Dominus – Tom Fox (Headline 2015) – A Running Man Review


Interesting marketing concept this.  Although this is Tom Fox’s debut published novel two “digital shorts” – a prequel and sequel are also available as e-books.  Fox has a background of academic research on the Church and puts it to good use here.

During a Sunday morning mass officiated by the Pope at St Peter’s Basilica a stranger enters the building and approaches the Pontiff.  After some words the Pope, who has been crippled since birth. stands up straight for the first time in his life.  The Vatican City goes into lock-down after this and the world is rocked by news of other “miracles”.

Central character Alexander Trecchio is a poorly regarded religious correspondent for La Repubblica and an ex-Priest.  Sent to research the story he encounters men who have obviously been silenced.  He enlists the help of old flame Police Inspector Gabriella Fierro to find out if the world is in the grip of some kind of a second coming or an elaborate conspiracy.

Much of this would seem familiar to fans of the adventure novel genre for whom conspiracy within the Catholic Church is a staple.  Fox offers a new twist with a stronger reliance on the concept of faith and the nature of miracles and if the reader is able to buy into this a little it is an entertaining read.  The book has pace and reads well but for me lacks the plausibility factor of some of the best in its genre.  Not too long ago I read Michael Benoit’s “The Thirteenth Apostle” written also by someone with a background in theological studies and I felt he managed to use this to get a stronger feeling of authenticity and avoided with his struggle between good and evil the trap of having the evil seem cartoonish.  I’m not convinced Fox avoided this struggle.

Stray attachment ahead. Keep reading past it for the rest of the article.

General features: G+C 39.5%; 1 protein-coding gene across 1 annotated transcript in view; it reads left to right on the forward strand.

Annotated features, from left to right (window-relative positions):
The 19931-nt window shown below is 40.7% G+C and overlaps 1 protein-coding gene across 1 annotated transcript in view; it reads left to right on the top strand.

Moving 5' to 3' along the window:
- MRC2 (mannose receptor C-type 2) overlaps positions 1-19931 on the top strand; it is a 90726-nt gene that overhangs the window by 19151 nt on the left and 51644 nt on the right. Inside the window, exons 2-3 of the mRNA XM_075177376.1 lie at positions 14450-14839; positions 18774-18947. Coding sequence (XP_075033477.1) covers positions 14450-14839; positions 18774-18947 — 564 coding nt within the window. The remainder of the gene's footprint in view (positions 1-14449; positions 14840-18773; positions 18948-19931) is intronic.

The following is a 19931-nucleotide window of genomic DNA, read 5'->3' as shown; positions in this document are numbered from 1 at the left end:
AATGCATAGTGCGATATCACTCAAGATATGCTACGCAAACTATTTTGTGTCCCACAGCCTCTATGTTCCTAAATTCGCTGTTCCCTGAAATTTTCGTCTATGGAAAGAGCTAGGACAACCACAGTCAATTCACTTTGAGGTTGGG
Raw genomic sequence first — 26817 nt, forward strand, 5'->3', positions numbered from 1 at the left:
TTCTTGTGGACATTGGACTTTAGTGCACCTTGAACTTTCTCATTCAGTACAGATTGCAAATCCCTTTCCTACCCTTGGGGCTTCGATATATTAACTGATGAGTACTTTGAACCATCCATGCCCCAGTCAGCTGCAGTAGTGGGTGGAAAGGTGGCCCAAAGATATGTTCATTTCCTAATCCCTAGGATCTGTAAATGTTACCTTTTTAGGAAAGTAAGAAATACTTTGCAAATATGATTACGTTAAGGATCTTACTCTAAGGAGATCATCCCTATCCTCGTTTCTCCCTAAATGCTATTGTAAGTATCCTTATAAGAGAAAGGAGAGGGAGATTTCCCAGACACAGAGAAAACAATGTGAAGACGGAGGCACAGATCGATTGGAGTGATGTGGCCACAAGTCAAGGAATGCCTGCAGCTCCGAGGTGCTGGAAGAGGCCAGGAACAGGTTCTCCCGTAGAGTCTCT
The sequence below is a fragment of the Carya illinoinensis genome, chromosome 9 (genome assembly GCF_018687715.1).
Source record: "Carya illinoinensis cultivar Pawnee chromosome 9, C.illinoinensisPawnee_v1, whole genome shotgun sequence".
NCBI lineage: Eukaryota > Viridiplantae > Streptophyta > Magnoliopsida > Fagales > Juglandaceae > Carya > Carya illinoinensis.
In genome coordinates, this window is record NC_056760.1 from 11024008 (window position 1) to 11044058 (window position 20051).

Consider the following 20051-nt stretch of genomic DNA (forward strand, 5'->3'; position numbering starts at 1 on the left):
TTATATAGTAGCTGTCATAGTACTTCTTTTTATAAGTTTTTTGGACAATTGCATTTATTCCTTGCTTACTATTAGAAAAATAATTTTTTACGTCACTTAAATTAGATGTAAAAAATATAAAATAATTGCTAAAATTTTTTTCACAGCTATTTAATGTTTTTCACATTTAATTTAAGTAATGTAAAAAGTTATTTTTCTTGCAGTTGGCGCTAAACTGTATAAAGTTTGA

It also recalled a reading of Thomas Gifford’s 2004 novel “The Assassini”, another tale of church corruption within a Vatican City setting which was memorable only because of the length of time it took me to plod through it, but “Dominus” is considerably more successful – so all in all I’m wavering somewhat in the middle.  It’s an enjoyable book for adventure fans and a welcome new read in a genre which became saturated after the success of Dan Brown and has now calmed down to seeing only those that are stronger or offering something slightly different being published.  I don’t think this will kick-start a publishing fervour along the lines of “The Da Vinci  Code” (Dan Brown still referenced on the cover of “Dominus).  I would be interested to see what the digital only “Genesis” and “Exodus” add to the mix, however.



Dominus was published by Headline in 2015.  Many thanks to the publishers and Bookbridgr for the review copy.